Preeminently her own woman, Yamamoto has enough command of jazz’s piano literature to streak from one series of near tributes to another – usually within the same piece. Tunes like “Song For Tyler” bring out Evans-like lush voicing and soft glissandi, although she explores the piano’s upper quadrants with foreshortened note patterns as effectively as the New Thing saxophonist did with his horn. Meanwhile the title tune features pseudo Peterson-like runs and stabbing note cascades that migrate from Herbie Nichols’style. Channeling McCoy Tyner, she easily counters Parker’s hard and heavy bass work with organic patterning into additional overtones.

It’s the same with “Mourning Sunset”, as her built up key clusters with chordal color start to resemble “All Blues”. As Thompson breaks up the time with ratamacues and opposite sticking, and Parker fuses a repeated bass line, her high frequency dynamics turns to taciturn, softer variations.

No one could accuse the Parker Four of being soft and taciturn on “Harlem” and “Groove”, – the almost onomatopoeic riffs that conclude SOUND UNITY. Bluesy rhythm tunes that belie the so-called avant garde’s reputation for solemnity, the two centre on rock-solid, resonating bass work from Parker and cross sticking and soft-shoe-like rim shots from Thompson. As for the front line, Barnes’ choked, dirty pecks could come from Rex Stewart or Roy Eldridge. Meanwhile Brown’s pitch vibrations and slurs plus dangling, flutter-tongued altissimo tones go back past Coleman’s cries to the country blues that inspired early jazz. Modernly moderato and impassioned polyphonic at the same time, Brown has rarely played better on record.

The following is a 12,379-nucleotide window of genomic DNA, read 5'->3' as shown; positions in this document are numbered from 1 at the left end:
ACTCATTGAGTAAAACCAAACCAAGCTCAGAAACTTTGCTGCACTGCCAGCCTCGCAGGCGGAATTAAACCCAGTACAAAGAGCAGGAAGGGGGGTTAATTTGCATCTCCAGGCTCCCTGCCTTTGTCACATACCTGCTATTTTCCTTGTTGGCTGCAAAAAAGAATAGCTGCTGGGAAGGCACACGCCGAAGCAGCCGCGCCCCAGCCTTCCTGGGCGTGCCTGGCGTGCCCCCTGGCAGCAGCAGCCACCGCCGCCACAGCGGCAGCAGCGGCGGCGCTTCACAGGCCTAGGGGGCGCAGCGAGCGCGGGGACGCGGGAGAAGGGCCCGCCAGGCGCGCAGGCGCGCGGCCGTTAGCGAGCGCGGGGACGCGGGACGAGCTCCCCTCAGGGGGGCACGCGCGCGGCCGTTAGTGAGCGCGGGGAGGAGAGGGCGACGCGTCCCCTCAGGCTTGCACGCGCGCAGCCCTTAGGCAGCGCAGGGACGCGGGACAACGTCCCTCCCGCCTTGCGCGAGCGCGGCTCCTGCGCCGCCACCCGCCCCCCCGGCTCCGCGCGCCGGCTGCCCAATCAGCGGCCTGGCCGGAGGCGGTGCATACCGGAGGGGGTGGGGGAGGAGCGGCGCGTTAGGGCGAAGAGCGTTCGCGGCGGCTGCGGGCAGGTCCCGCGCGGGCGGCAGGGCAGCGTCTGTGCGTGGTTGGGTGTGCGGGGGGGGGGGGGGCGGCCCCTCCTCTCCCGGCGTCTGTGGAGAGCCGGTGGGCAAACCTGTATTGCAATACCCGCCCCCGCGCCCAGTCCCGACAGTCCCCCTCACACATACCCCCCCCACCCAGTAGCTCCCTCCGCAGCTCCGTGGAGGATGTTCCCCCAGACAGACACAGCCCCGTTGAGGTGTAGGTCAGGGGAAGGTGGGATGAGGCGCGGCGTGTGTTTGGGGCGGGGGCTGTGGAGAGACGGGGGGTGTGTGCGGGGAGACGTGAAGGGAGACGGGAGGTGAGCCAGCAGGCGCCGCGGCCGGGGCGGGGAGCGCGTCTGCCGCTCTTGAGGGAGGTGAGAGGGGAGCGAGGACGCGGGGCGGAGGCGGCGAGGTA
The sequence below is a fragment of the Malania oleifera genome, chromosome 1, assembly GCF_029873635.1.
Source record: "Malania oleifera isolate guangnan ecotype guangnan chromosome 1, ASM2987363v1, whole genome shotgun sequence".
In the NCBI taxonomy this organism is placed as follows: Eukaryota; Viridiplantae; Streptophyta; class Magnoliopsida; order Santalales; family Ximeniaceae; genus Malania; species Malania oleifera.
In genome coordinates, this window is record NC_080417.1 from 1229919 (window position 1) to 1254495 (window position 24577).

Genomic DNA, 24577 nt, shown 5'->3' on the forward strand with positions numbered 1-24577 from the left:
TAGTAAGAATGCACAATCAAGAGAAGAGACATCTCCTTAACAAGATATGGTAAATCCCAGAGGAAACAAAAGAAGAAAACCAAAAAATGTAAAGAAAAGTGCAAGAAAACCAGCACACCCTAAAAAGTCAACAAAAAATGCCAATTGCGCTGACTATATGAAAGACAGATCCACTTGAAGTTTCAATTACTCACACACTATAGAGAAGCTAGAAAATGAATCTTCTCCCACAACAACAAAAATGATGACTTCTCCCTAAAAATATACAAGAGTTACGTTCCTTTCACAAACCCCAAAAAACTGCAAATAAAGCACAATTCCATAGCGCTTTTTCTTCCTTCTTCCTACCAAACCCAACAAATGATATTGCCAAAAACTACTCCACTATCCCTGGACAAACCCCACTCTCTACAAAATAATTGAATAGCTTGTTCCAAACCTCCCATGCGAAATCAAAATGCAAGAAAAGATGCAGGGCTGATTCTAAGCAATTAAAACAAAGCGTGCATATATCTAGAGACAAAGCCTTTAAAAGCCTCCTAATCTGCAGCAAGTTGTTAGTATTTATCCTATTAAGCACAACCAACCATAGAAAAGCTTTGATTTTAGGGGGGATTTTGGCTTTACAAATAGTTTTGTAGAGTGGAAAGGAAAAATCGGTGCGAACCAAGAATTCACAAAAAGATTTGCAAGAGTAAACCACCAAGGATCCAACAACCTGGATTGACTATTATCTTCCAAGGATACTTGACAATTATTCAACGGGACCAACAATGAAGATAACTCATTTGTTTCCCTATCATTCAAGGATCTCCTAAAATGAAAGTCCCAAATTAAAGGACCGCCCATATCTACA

Earlier on, those Coleman echoes intensify with the head of “Wood Flute Song” sounding like “Focus on Sanity”, as Barnes and Brown operate in double counterpoint, resolutely moving up the scale in unison. A short boppy smear inaugurates the shakes Barnes puts into his solo, while Brown squeals irregular vibrations that intensify rather than detract from the tune. Here and elsewhere the bassist directs the beat like a captain navigating a boat through choppy water, as Drake’s splash cymbal, hi-hat coloring and snare and bass drum whacks agitate the waters and speed up the tempo.

Balladically Barnes contributes portamento grace note and Brown tongue stops and slurs to other numbers, yet the quartet’s stance is so fixed and forceful that story-telling attributes aren’t lost no matter the pitch or tempo,

Of course, all these are preludes or postludes to the 21-minute title track. With the main theme set up by Parker’s unvarying pulsation plus paradidles, ruffs and cymbal cross sticking from Drake, the first of its variations ping-pong between Brown’s stabbing Jackie McLean-like tone and Barnes’ speedy hummingbird-like brass bites. Subsequently open horned with comfortable middle-range grace notes, Barnes halves the tempo for his own melody. Thick slurs from Brown interrupt, then lead to mirrored note patterns, first from the trumpeter, then the altoist. Riffing softly behind the bassist, they then yield centrestage to the bassist whose stentorian layering brings out both the designated note and its reverberating nodes. As the horn blowing increases in volume, Drake cross sticks on his toms and snares, reverberates his cymbals with industrial strength and pounds martially. Walking, Parker reprises the theme, aided by trilling alto and muted trumpet until the tune is suddenly cut off.

You won’t have to do that as long as you keep playing these CDs. Most valuable for the Parker follower, individually and together they will impress everyone, whether the music’s thought of as conventional or unconventional.

— Ken Waxman

Track Listing: Sound: 1. Hawaii 2. Wood Flute Song 3. Poem for June Jordan 4. Sound Unity 5. Harlem 6. Groove

Personnel: Sound: Lewis Barnes (trumpet); Rob Brown (alto saxophone); William Parker (bass) and Hamid Drake (drums)

Track Listing: Luc’s: 1. Adena 2. Song For Tyler 3. Mourning Sunset 4. Evening Star Song 5. Luc’s Lantern 6. Jaki 7. Bud in Alphaville 8. Charcoal Flower 9. Phoenix 10. Candlesticks on the Lake

Personnel: Luc’s: Eri Yamamoto (piano); William Parker (bass); Michael Thompson (drums)